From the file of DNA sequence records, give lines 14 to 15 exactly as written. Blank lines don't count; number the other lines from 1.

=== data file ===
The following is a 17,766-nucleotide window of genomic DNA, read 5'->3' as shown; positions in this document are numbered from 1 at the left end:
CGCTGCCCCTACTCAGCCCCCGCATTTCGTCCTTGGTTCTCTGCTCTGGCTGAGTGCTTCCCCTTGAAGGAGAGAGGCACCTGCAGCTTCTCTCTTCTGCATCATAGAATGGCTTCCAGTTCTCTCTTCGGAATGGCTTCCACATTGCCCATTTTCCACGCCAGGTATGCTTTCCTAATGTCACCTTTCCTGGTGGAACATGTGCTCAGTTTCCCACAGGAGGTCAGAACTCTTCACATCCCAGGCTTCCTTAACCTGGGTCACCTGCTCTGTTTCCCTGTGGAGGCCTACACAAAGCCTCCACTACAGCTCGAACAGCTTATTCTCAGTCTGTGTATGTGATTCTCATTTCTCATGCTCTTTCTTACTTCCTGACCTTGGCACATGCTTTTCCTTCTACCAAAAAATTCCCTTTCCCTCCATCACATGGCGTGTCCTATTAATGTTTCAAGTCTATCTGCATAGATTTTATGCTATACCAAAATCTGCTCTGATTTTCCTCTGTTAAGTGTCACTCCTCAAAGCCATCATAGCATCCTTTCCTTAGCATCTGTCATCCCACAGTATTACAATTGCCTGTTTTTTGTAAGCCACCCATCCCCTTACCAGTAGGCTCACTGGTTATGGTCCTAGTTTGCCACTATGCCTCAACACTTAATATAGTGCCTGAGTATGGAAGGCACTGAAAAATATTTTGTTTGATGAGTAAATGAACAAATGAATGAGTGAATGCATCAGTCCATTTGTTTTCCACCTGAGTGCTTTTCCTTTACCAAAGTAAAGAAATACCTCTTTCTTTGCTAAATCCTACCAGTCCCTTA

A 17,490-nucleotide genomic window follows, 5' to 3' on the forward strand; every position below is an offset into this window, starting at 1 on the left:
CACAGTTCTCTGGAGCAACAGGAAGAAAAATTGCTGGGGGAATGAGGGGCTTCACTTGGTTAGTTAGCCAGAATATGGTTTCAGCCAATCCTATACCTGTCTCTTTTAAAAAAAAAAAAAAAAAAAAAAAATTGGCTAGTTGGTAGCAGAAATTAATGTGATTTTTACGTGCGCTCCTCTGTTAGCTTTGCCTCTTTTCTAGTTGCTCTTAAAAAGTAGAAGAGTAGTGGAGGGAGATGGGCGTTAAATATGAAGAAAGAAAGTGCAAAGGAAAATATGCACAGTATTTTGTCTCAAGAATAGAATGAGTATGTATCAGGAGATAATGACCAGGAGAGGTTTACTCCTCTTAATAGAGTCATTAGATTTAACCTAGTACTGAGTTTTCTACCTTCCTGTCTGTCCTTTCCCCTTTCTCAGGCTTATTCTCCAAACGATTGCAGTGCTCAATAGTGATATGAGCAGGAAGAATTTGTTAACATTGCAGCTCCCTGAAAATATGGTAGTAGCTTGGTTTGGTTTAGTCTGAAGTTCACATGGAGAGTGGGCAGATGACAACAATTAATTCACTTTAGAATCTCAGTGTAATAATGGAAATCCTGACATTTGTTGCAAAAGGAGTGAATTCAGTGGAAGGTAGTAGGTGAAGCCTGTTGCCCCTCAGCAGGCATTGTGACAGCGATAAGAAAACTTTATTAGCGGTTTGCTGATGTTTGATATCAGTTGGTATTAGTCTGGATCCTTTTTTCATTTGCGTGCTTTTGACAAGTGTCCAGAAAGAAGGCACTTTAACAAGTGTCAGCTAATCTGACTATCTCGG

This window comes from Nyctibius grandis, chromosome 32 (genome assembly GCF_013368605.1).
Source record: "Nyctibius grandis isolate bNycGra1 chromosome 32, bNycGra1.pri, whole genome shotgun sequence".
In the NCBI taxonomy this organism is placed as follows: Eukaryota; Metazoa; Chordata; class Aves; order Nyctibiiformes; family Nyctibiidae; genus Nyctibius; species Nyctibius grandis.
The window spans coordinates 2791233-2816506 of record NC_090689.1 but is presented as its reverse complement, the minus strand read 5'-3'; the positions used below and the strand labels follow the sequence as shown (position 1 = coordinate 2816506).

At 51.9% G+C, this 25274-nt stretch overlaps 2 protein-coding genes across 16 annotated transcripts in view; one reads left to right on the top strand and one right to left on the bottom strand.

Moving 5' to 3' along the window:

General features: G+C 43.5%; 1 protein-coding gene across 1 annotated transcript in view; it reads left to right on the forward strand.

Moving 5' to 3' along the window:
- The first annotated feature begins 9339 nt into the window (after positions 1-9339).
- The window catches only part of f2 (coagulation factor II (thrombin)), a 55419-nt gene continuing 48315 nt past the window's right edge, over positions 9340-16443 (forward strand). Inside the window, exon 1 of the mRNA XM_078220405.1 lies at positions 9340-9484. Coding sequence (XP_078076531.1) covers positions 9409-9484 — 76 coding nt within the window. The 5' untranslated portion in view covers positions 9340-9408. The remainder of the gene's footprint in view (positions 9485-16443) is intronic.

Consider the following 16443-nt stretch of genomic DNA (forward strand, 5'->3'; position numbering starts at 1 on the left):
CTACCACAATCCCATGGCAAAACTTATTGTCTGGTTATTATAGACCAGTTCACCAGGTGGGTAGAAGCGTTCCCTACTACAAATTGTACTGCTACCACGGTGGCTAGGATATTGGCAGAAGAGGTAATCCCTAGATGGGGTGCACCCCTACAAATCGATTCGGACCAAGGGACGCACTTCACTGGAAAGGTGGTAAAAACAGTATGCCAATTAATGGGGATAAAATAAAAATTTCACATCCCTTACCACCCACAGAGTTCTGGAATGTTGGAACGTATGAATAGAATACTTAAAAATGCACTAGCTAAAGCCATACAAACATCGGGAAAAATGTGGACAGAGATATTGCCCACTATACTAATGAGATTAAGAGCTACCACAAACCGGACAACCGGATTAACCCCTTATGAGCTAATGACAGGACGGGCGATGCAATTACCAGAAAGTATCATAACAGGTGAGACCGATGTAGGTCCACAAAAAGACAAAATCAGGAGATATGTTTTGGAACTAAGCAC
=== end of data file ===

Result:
- The window catches only part of f2 (coagulation factor II (thrombin)), a 55419-nt gene continuing 48315 nt past the window's right edge, over positions 9340-16443 (forward strand). Inside the window, exon 1 of the mRNA XM_078220405.1 lies at positions 9340-9484. Coding sequence (XP_078076531.1) covers positions 9409-9484 — 76 coding nt within the window. The 5' untranslated portion in view covers positions 9340-9408. The remainder of the gene's footprint in view (positions 9485-16443) is intronic.

Consider the following 16443-nt stretch of genomic DNA (forward strand, 5'->3'; position numbering starts at 1 on the left):